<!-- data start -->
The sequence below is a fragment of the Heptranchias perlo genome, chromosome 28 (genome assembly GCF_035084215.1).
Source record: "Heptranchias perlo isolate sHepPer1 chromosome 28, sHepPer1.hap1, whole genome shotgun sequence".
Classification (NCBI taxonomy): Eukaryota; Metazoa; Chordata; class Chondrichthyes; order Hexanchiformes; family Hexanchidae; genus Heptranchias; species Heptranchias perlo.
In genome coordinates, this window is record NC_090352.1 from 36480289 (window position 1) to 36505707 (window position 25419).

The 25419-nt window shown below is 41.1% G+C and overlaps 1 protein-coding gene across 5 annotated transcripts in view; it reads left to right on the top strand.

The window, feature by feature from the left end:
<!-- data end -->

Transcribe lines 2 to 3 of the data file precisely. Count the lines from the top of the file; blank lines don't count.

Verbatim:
Source record: "Heptranchias perlo isolate sHepPer1 chromosome 28, sHepPer1.hap1, whole genome shotgun sequence".
Classification (NCBI taxonomy): Eukaryota; Metazoa; Chordata; class Chondrichthyes; order Hexanchiformes; family Hexanchidae; genus Heptranchias; species Heptranchias perlo.